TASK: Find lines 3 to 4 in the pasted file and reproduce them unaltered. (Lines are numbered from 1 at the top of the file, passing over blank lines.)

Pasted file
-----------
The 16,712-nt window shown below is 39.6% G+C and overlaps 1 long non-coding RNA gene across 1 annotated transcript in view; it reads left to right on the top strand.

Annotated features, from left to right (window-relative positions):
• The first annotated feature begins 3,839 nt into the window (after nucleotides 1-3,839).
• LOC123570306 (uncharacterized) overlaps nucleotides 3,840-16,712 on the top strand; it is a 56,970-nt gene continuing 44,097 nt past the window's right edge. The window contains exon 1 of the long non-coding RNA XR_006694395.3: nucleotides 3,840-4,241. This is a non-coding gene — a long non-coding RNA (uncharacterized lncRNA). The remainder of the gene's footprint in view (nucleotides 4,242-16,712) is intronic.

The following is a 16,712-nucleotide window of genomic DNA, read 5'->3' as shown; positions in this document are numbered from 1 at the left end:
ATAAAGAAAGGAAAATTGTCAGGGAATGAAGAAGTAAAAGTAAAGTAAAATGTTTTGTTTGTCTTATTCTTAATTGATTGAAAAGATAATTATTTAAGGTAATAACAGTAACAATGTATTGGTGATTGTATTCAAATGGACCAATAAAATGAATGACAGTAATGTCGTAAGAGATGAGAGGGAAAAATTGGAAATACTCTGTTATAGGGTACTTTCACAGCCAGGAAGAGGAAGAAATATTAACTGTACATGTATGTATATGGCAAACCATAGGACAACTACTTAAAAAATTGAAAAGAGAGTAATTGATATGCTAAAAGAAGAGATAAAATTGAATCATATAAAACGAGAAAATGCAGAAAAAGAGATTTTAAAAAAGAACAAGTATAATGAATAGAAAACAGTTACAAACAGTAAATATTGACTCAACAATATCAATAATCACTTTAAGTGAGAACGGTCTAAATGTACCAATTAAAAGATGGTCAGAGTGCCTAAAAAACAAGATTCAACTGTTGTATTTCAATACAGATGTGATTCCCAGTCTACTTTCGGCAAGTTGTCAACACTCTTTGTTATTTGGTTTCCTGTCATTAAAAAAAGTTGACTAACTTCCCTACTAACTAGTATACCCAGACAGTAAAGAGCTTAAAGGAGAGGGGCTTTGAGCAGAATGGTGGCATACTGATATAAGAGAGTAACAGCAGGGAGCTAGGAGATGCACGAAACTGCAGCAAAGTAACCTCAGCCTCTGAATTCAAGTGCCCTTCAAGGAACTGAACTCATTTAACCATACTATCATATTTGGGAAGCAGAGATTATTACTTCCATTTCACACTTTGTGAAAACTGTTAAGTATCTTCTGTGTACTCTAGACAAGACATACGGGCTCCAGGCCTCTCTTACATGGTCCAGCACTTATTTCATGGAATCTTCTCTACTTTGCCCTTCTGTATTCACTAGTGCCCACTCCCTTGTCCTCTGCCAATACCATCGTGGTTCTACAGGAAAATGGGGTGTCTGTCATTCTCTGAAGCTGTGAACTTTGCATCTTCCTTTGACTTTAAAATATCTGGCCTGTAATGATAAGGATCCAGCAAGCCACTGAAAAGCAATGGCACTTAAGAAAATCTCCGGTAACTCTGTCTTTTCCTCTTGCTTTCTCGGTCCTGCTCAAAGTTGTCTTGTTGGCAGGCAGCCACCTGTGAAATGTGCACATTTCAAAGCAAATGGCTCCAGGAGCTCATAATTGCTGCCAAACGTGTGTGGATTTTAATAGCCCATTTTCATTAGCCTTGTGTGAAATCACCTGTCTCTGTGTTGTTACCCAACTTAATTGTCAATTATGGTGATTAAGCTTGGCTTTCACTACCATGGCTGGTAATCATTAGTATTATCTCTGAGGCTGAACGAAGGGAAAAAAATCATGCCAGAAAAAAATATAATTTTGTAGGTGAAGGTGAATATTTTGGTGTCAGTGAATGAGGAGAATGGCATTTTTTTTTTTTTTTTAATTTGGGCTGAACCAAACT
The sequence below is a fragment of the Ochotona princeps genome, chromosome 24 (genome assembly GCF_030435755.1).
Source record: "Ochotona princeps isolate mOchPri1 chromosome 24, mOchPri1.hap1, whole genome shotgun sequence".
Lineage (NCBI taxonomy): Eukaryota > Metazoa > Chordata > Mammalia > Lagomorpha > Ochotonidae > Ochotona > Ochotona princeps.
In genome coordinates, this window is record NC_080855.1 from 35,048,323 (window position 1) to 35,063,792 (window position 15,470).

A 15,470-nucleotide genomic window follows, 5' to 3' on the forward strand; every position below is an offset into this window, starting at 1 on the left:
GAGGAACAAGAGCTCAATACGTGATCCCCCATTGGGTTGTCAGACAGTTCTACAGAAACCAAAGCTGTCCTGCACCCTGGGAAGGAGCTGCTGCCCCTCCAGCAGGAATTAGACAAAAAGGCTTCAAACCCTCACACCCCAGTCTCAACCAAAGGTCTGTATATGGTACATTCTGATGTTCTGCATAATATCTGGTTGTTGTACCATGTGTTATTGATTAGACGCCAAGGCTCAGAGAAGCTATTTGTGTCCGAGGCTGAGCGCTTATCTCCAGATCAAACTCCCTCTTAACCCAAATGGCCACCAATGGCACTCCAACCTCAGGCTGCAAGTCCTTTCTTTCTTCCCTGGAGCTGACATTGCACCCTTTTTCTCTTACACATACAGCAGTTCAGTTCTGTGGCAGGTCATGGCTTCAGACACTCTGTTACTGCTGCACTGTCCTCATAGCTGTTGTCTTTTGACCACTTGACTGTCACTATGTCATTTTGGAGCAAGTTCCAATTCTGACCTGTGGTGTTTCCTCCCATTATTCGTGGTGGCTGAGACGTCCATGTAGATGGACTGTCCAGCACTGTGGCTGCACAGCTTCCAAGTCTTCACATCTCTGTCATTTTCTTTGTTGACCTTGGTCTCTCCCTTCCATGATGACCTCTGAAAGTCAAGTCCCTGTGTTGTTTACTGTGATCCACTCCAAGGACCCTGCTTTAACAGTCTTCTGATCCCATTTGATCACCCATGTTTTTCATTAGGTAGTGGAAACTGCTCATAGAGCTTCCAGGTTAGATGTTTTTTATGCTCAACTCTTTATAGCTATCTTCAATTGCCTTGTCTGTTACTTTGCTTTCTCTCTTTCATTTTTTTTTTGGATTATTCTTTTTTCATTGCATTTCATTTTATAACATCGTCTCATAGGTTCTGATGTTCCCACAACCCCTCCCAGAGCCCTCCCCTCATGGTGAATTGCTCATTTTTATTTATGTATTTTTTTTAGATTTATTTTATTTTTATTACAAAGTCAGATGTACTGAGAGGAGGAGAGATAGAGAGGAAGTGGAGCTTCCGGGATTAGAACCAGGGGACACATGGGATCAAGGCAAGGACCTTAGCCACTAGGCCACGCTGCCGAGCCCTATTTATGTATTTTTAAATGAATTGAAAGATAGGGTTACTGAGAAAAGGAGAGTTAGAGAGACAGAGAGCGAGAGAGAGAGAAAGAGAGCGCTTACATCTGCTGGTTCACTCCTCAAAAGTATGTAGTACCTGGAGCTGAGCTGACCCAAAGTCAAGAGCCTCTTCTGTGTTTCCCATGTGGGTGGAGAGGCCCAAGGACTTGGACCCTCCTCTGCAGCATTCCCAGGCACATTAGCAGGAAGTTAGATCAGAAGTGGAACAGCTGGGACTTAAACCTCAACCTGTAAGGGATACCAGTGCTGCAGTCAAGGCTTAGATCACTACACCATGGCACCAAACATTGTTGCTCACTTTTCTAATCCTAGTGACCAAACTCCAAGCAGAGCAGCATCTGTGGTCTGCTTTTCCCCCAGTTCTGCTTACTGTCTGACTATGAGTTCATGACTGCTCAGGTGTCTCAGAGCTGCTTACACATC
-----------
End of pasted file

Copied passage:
• The first annotated feature begins 3,839 nt into the window (after nucleotides 1-3,839).
• LOC123570306 (uncharacterized) overlaps nucleotides 3,840-16,712 on the top strand; it is a 56,970-nt gene continuing 44,097 nt past the window's right edge. The window contains exon 1 of the long non-coding RNA XR_006694395.3: nucleotides 3,840-4,241. This is a non-coding gene — a long non-coding RNA (uncharacterized lncRNA). The remainder of the gene's footprint in view (nucleotides 4,242-16,712) is intronic.